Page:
This article is part of State of Health, a series about how Michigan communities are rising to address health challenges. It is made possible with funding from the Michigan Health Endowment Fund.
Betty* just got a new dog to help her get through the loneliness of the COVID-19 pandemic – but her new pup is battery-powered and its fur is a washable synthetic material.
Betty lives at a Wayne County long-term care facility, and she got her new dog – which she promptly named Cuddles – from The Senior Alliance (TSA), Area Agency on Aging (AAA) 1C. TSA has distributed 80 robotic pets to help combat pandemic-associated isolation among elders in its service area, and other AAAs and senior services agencies across Michigan are either considering or actively preparing similar programs.
"[Betty] kept saying how much she loved [Cuddles]," Betty's direct care worker wrote in a TSA testimonial. "... Thank you for allowing me to refer this companion to her. It has already made a difference and he just arrived!"
During the pandemic, elders who were already experiencing some degree of social isolation and loneliness have found themselves even more alone – which takes more than just an emotional toll. According to the Centers for Disease Control and Prevention, social isolation significantly increases risks for premature death as much as smoking, obesity, and physical inactivity — with risks increasing by 32% for stroke, 29% for heart disease, and about 50% for dementia. Loneliness is also a factor in depression, anxiety, and suicide — and quadruples mortality for heart failure patients.
"Loneliness has always been an issue in the senior community. Social networks naturally shrink as we age," says Andrew Dabrowski, community care program manager for TSA, which serves Wayne County and Detroit. "For seniors, being the most vulnerable during the pandemic, this isolation has been exacerbated."
Like other agencies working with elders, TSA has kept its clients engaged through friendly reassurance phone calls, meal pick-ups and deliveries, and, when possible, virtual events and classes. However, none of these are enough to counter the day-in, day-out isolation of COVID-19. Elders living in long-term nursing facilities or group homes have been isolated in their rooms and not allowed visitors for much of the pandemic's duration.
Adopting a pet has been one way that Michiganders of all ages have dealt with COVID-19's social isolation. Researchers at Ohio State University have found that the most common reason people had for having a companion animal was avoiding loneliness, and pet therapy and emotional support animals have been recognized as effective for years.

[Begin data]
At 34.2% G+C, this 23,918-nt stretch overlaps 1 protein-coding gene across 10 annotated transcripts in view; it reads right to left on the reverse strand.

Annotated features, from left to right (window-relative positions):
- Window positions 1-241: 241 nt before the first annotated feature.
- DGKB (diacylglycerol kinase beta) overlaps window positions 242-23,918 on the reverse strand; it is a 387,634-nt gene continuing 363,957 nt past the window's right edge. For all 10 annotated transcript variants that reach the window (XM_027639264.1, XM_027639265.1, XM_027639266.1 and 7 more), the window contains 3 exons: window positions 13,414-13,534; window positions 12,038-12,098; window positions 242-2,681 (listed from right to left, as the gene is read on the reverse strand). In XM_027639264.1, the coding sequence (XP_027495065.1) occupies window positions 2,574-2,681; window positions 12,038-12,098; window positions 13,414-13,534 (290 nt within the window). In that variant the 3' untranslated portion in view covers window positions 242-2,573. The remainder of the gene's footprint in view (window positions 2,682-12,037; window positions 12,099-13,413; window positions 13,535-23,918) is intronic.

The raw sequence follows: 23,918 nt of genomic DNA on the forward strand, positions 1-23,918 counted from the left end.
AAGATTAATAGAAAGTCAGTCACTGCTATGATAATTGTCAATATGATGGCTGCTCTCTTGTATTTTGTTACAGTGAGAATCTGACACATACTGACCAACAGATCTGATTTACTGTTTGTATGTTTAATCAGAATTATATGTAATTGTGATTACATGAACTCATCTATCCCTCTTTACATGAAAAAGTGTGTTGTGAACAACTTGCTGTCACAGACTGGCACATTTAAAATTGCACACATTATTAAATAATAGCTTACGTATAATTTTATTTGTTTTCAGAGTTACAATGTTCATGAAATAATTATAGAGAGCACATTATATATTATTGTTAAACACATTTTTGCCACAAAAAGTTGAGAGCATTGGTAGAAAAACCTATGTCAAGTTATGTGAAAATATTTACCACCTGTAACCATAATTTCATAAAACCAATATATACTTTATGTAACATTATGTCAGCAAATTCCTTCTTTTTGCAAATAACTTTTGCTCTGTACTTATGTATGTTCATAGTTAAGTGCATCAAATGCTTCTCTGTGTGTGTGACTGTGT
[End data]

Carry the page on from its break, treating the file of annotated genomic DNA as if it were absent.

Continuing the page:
Unfortunately, long-term care facilities do not allow residents to own pets, and even elders living in their own homes may be unable to care for a cat or dog. But Dabrowski and others at TSA have placed robotic pets like Cuddles to help overcome those challenges.Andrew Dabrowski, community care program manager for The Senior Alliance, holds a Joy for All robotic dog.
"They are deployed in hospital settings for a variety of reasons – relieving delusions experienced with dementia [or] for comfort in the ICU setting," Dabrowski says. "And they have trickled into use in the home."
Because assistive devices and adaptive technology are already funded by the Older Americans Act via Michigan's Aging and Adult Services Agency, and by Medicaid via the MI Choice Waiver Program, TSA did not have to seek additional funding to start placing the pets with clients.
"The idea was to really emulate the benefits of having a live pet for a population of folks who could not care for one. The pets are adorable and highly engineered to feel like a real pet," Dabrowski says. "The initial feedback we have gotten has been very positive."
TSA has already received testimonials confirming that robotic pets can successfully provide companionship to Michigan's elders.
"I cannot begin to thank you enough," wrote one Wayne County family member. "… My mother in-law has had pets all her life, but at [her advanced age], having a pet is obviously not an option. Our family would visit [her independent living facility] with our dog, but then COVID-19 hit. … This leaves [her] literally 'locked' in her room with little, if any, human interaction. Her [pet] was God-sent! She has named him Rocky. … Rocky is a soft and cuddly friend who will keep her company during this difficult time when friends and family cannot hold or give comfort to her."
The dogfather … and the cat's meow
Ted Fischer, co-founder and CEO of Ageless Innovation LLC, led the team that developed the robotic pets under Hasbro Inc.'s Joy For All brand. He and his team acquired the brand as a separate entity in 2018.